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  1. Collaborative robots (cobots) are increasingly utilized within the manufacturing industry. However, despite the promise of collaboration and easier programming when compared to traditional industrial robots, cobots introduce new interaction paradigms that require more thought about the environment and distribution of tasks to fully realize their collaboration capabilities. Due to these additional requirements, these collaboration capabilities are underutilized in current manufacturing. Therefore, to make cobots more accessible and easy to use, new systems need to be developed that support users during interaction. In this research, we propose a set of tools that target cobot use for multiple groups of individuals that use them, to better support users and simplify cobot collaboration. 
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    Free, publicly-accessible full text available March 11, 2025
  2. Robots are ubiquitous in small-to-large-scale manufacturers. While collaborative robots (cobots) have significant potential in these settings due to their flexibility and ease of use, proper integration is critical to realize their full potential. Specifically, cobots need to be integrated in ways that utilize their strengths, improve manufacturing performance, and facilitate use in concert with human workers. Efective integration requires careful consideration and the knowledge of roboticists, manufacturing engineers, and business administrators. We propose an approach involving the stages of planning, analysis, development, and presentation, to inform manufacturers about cobot integration within their facilities prior to the integration process. We contextualize our approach in a case study with an SME collaborator and discuss insights learned. 
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    Free, publicly-accessible full text available March 11, 2025
  3. Social robots are emerging as learning companions for children, and research shows that they facilitate the development of interest and learning even through brief interactions. However, little is known about how such technologies might support these goals in authentic environments over long-term periods of use and interaction. We designed a learning companion robot capable of supporting children reading popular-science books by expressing social and informational commentaries. We deployed the robot in homes of 14 families with children aged 10–12 for four weeks during the summer. Our analysis revealed critical factors that affected children’s long-term engagement and adoption of the robot, including external factors such as vacations, family visits, and extracurricular activities; family/parental involvement; and children’s individual interests. We present four in-depth cases that illustrate these factors and demonstrate their impact on children’s reading experiences and discuss the implications of our findings for robot design.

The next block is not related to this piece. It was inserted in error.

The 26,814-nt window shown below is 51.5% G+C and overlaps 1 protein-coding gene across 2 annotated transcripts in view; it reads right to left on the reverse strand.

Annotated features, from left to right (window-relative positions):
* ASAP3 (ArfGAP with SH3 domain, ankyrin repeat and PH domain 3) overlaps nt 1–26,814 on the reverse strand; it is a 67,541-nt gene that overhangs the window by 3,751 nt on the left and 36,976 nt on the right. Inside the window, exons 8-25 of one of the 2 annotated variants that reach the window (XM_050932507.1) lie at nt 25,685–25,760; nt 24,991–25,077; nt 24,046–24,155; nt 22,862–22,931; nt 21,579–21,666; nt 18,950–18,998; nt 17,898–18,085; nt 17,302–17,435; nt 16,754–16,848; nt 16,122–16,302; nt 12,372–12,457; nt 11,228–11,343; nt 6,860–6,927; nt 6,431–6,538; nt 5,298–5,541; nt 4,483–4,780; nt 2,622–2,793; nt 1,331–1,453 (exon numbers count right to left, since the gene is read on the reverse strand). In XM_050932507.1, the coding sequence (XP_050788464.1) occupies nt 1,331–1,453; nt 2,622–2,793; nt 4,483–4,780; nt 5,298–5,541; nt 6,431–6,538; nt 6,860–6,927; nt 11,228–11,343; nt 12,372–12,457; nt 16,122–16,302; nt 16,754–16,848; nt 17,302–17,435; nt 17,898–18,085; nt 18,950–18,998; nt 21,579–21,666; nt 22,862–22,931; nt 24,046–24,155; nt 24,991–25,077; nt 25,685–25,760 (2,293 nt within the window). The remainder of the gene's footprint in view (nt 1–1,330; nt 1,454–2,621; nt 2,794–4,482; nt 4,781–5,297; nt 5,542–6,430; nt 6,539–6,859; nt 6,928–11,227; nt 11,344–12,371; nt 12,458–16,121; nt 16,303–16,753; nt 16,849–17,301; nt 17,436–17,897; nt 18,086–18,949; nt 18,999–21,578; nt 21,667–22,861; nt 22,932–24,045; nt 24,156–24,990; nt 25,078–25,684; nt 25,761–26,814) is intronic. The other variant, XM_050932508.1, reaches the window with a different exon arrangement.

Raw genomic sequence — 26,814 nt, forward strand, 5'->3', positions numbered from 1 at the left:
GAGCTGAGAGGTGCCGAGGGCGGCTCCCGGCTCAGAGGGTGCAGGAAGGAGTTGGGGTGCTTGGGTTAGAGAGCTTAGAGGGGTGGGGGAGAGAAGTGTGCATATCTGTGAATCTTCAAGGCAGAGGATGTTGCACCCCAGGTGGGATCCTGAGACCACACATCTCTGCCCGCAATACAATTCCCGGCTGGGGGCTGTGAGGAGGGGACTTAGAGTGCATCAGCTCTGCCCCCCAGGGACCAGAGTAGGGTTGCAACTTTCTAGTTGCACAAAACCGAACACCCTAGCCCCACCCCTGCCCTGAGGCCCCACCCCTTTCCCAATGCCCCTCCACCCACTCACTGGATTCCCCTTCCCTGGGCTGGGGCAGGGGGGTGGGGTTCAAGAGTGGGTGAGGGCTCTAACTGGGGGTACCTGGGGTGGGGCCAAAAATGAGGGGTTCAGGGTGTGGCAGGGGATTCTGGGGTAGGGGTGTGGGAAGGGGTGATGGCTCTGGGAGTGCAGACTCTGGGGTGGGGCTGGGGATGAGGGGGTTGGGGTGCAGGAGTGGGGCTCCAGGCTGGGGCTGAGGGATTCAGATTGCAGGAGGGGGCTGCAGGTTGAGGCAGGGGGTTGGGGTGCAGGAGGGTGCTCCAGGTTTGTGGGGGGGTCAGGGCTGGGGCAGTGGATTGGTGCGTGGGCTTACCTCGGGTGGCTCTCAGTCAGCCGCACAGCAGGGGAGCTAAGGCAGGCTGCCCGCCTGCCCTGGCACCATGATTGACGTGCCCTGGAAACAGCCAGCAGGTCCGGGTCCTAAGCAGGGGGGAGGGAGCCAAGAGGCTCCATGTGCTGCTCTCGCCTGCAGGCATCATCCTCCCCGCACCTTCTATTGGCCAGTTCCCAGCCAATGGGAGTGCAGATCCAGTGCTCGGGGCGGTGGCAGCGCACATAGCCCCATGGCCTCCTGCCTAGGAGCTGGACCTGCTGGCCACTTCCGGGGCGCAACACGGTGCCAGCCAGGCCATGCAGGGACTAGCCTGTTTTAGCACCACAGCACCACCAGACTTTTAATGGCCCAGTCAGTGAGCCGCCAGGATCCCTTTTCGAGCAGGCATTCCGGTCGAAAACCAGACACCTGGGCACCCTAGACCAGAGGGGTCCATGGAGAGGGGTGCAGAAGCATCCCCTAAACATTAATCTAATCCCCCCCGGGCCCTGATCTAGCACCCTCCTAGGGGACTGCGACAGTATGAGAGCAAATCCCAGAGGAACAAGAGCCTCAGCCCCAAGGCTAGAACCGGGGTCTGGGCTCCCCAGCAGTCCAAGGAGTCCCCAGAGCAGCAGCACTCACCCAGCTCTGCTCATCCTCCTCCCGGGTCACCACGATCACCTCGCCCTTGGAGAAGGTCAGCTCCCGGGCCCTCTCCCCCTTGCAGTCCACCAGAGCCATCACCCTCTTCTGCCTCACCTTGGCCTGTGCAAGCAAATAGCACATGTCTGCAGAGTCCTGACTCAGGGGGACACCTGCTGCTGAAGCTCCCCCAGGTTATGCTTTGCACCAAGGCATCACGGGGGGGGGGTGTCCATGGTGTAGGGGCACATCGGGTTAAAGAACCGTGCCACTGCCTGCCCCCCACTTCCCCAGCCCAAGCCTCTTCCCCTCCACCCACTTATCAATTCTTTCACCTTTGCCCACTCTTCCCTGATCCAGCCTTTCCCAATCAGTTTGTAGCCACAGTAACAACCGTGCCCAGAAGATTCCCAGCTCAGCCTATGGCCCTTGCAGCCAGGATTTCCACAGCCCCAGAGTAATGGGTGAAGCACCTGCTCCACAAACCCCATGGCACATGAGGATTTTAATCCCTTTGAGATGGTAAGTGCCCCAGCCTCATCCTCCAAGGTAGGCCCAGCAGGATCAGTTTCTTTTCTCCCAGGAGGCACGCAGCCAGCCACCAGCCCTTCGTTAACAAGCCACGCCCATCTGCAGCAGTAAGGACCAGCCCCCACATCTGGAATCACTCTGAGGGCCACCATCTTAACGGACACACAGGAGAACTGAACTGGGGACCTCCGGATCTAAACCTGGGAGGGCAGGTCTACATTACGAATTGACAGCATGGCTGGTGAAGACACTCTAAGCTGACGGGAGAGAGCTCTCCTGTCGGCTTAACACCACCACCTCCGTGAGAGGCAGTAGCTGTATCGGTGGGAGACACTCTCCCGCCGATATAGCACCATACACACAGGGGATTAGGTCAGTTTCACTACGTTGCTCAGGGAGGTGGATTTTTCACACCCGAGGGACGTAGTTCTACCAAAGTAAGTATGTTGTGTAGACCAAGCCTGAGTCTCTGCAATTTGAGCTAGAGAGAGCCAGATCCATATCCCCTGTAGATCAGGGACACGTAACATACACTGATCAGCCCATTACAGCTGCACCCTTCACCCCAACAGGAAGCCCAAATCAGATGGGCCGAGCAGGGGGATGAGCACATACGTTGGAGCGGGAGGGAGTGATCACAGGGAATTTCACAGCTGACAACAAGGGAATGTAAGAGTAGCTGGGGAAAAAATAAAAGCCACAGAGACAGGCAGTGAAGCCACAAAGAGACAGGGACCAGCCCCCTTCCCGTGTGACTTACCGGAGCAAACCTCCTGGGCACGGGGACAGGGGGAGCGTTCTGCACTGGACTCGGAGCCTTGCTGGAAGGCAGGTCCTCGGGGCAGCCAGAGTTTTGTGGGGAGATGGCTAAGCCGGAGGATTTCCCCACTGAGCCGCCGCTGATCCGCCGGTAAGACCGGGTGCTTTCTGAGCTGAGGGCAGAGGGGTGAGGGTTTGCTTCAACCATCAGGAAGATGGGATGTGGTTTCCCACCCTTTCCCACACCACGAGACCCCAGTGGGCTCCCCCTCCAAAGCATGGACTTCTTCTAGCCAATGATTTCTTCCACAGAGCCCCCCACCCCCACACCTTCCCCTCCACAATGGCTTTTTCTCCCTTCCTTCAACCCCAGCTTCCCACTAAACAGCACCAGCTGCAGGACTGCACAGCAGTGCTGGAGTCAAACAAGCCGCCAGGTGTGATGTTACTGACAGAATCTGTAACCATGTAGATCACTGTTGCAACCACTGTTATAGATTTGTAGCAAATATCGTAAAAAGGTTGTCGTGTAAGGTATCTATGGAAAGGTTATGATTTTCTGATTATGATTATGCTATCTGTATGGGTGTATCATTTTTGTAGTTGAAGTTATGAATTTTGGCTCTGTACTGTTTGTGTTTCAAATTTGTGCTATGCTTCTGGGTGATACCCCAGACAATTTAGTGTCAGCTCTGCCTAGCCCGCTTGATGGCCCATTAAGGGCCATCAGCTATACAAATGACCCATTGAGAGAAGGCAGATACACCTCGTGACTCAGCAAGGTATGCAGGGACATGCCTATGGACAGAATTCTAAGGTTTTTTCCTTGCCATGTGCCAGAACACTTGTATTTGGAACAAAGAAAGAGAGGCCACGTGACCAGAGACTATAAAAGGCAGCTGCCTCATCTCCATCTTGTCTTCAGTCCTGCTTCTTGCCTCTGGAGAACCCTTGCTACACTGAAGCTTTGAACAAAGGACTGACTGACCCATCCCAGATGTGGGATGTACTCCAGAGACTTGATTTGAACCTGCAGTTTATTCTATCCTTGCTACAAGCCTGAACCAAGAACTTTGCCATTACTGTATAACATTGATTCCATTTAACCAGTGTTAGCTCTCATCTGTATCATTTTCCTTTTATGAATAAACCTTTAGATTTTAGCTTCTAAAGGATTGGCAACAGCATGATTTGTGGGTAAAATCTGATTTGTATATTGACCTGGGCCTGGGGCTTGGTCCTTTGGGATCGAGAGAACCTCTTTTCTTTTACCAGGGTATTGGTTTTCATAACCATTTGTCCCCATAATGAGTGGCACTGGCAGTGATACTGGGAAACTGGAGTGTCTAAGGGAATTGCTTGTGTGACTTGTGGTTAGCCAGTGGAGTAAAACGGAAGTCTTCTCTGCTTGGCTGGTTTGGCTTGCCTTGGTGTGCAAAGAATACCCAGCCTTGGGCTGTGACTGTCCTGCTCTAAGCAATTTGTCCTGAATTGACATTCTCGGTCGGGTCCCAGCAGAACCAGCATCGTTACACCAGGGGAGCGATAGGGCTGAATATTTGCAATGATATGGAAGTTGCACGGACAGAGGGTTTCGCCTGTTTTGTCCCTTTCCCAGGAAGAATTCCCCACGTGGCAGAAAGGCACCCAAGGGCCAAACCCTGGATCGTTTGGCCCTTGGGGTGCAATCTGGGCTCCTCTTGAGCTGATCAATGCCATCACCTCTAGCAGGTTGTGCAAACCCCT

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  4. null (Ed.)
    Emotion expression in human-robot interaction has been widely explored, however little is known about how such expressions should be coupled with feelings and opinions expressed by a social robot. We explored how 12 children experienced emotionally expressive social commentaries from a reading companion robot across five interaction styles that differed in their non-verbal emotional expressiveness and opinionated conversational styles (neutral, divergent, or convergent opinions). We found that, while the robot’s opinions and non-verbal emotion expressions affected children’s experiences with the robot, the speech content of the commentaries was the more prominent factor in their experience. Additionally, children differed in their perceptions of social commentary: while some expressed a sense of connection-making with the robot’s self-disclosure commentaries, others felt distracted by them or felt like the robot was off-topic. We recommend designers pay particular attention to the robot’s speech content and consider children’s individual differences in designing emotional and opinionated speech. 
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  5. null (Ed.)
    Children’s early numerical knowledge establishes a foundation for later development of mathematics achievement and playing linear number board games is effective in improving basic numeri- cal abilities. Besides the visuo-spatial cues provided by traditional number board games, learning companion robots can integrate multi-sensory information and offer social cues that can support children’s learning experiences. We explored how young children experience sensory feedback (audio and visual) and social expressions from a robot when playing a linear number board game, “RoboMath.” We present the interaction design of the game and our investigation of children’s (n = 19, aged 4) and parents’ experiences under three conditions: (1) visual-only, (2) audio-visual, and (3) audio- visual-social robot interaction. We report our qualitative analysis, including the themes observed from interviews with families on their perceptions of the game and the interaction with the robot, their child’s experiences, and their design recommendations. 
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